A leader in marine closures? Apparently this is Pacific Coast Marine’s claim to fame and they are now announcing a new line of products with nano-enhanced (?) carbon fibers. (I’ve not come across the term ‘nano-enhanced’ before. Is this a new marketing term?) According to the June 25, 2012 news item on Nanowerk,
Zyvex Marine, a division of Zyvex Technologies, and Pacific Coast Marine announced a partnership to make the industry’s lightest and most durable doors, hatches, and other marine closures using nano-composites. …
Zyvex Marine, the pioneer of the 54′ boat Piranha that weighs 8,000 pounds yet would have weighed 40,000 pounds with traditional materials, is a leader in watercraft and component manufacturing using carbon nanotube-enhanced carbon fiber materials.
Pacific Coast Marine, a leader in marine closures for nearly 30 years, worked with Zyvex during the last year to develop doors, hatches and closures for current watercraft produced by Zyvex Marine. Now recognizing greater commercial opportunities for lightweight doors and hatches on its boats, Pacific Coast Marine and Zyvex are unveiling a door that weighs 66% less than a traditional door – from 150 pounds to just 50 pounds each – and is more durable.
Both Zyvex Marine and Pacific Coast Marine are nearby neighbours being just a few hours south of Vancouver (Canada) in Washington State.
Here’s a little more about Zyvex Marine from the company’s About page,
Zyvex is the premier provider of carbon fiber nano-composites vessels and specializes in manned and unmanned variants for an array of operating conditions using the most advanced materials science available.
Zyvex Marine formally became a division of Zyvex Technologies in November 2011 and has a storied history dating back to 2009. In early 2009, the world’s first commercialized carbon nanotube enhanced (CNTe) carbon fiber material, Arovex, enabled the design of a prototype vessel called the 540SE. Setting new standards for fuel efficiency and performance, the lightweight 540SE hull offered a 75% reduction in fuel consumption costs, translating to increased range and lower operating costs.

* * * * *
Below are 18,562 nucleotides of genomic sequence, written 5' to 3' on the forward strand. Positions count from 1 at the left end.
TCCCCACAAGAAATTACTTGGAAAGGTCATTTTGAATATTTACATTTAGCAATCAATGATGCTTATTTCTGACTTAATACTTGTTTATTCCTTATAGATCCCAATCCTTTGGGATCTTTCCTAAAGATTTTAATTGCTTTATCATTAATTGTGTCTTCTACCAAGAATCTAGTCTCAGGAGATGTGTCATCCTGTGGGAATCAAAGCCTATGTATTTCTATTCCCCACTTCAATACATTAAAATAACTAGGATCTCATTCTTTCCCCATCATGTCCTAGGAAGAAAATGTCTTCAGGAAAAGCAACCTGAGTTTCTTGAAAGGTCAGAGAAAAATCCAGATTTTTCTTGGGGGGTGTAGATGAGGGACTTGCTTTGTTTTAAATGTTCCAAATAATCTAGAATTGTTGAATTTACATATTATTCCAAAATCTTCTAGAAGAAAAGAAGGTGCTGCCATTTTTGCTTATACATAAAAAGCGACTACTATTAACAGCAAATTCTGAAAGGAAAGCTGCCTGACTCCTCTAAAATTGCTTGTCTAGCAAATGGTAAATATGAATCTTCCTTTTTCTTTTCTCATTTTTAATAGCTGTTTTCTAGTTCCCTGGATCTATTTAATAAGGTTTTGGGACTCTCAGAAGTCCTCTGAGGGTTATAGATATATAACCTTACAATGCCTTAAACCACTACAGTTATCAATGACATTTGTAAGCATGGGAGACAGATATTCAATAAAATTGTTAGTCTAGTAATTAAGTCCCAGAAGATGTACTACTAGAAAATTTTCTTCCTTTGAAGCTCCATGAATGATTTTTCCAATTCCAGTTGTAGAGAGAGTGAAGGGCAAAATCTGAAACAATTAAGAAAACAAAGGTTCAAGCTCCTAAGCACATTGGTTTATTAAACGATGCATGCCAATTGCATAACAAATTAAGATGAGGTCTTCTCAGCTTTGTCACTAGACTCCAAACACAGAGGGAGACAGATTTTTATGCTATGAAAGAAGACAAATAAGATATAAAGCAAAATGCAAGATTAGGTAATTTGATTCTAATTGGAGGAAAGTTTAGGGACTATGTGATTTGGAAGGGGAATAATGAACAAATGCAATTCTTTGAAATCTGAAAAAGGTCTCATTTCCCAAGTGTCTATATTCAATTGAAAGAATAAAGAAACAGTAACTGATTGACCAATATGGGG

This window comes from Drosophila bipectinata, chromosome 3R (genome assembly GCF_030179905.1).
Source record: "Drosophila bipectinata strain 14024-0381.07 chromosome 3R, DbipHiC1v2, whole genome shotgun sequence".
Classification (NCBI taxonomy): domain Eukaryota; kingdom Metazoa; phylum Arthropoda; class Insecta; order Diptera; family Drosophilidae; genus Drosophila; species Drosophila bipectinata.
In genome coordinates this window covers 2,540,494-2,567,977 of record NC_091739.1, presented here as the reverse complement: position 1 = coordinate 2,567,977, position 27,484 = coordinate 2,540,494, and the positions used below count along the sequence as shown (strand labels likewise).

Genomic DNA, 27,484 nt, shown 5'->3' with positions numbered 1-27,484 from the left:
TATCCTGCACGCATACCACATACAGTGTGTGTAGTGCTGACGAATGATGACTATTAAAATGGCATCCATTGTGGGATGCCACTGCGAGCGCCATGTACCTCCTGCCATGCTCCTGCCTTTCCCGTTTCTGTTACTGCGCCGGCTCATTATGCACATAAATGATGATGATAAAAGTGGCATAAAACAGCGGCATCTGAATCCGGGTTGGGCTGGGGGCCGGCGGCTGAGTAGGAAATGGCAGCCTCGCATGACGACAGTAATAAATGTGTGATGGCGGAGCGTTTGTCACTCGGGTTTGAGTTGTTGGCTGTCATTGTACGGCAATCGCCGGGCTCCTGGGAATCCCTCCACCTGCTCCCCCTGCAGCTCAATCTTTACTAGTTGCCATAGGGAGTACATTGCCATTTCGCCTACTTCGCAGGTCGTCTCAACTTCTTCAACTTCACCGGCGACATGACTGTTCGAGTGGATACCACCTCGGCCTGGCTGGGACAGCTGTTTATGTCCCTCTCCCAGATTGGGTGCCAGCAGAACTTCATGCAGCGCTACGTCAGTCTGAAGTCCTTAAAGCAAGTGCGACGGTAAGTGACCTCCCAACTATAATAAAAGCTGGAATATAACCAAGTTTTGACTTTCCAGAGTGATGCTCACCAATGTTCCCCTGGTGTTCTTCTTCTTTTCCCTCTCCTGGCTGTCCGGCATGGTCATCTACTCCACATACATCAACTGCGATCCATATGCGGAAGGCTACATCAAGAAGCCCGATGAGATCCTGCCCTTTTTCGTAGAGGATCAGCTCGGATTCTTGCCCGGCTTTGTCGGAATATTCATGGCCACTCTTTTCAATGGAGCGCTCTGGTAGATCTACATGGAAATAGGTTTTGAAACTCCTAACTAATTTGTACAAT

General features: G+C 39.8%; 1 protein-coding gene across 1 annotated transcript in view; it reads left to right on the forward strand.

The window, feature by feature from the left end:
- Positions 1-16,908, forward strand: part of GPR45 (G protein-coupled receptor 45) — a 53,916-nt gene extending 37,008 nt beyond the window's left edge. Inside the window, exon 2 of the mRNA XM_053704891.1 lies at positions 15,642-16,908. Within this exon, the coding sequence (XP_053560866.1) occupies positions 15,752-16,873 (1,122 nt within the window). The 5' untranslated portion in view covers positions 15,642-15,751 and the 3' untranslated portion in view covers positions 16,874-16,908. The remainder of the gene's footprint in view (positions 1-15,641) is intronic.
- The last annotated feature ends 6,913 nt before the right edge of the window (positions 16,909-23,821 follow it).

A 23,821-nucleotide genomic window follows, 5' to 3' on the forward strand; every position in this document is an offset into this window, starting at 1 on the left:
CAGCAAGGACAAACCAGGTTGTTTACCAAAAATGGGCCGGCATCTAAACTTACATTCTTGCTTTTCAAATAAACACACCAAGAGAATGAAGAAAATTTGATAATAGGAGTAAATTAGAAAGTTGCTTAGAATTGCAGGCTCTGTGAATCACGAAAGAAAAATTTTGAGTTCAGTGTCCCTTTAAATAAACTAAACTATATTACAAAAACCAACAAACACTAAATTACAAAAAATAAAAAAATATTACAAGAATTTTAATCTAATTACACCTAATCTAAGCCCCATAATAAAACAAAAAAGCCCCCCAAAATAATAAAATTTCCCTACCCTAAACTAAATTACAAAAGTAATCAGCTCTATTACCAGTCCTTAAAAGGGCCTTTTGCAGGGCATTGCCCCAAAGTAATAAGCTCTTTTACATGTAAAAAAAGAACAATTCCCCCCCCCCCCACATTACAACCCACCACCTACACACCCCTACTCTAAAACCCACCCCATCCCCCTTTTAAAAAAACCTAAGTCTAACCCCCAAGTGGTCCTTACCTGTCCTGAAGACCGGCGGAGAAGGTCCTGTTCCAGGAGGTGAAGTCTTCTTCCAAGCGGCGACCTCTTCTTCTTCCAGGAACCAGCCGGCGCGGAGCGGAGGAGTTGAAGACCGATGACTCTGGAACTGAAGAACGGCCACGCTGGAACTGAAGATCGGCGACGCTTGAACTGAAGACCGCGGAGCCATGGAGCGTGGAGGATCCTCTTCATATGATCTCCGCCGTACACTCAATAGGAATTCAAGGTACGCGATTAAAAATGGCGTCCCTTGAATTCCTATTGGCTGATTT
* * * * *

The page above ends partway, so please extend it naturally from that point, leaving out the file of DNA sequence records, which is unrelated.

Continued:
In 2010, Zyvex Marine manufactured its first prototype craft, the Piranha USV Concept, taking it from the drawing board and into the water in under one year. Setting new standards in range, speed, sea keeping and payload for unmanned vessels, the Piranha USV Concept is a generational leap beyond boats built out of traditional materials like fiberglass or aluminum.
In 2011 Zyvex Marine shipped the first production nano-composite vessel, a lightweight 54′ boat. It set new standards for an unmanned vessel in the areas of range, speed, sea keeping and payload, fulfilling the promises made by the original Piranha USV Concept.
As for Pacific Coast Marine, from the Home page,
Pacific Coast Marine began building its reputation for nearly 30 years by supplying rugged and very high quality marine closures for the North Pacific and worldwide work boat fleets. PCM now is the largest supplier of high quality marine doors, windows and hatches in the world. Applications include superyachts, cruise ships, ocean tugs, ocean crew boats, offshore oil platforms, military vessels, fast ferries and merchant ships. The marine environment demands the very best, and that is PCM.
Given how much traffic there is on the seas, more fuel efficiency seems like a good step forward to using fewer resources. I am assuming, of course, that it doesn’t encourage yet more traffic. I notice that these products can also be used for offshore oil platforms, a topic of some interest in the province of British Columbia where I live.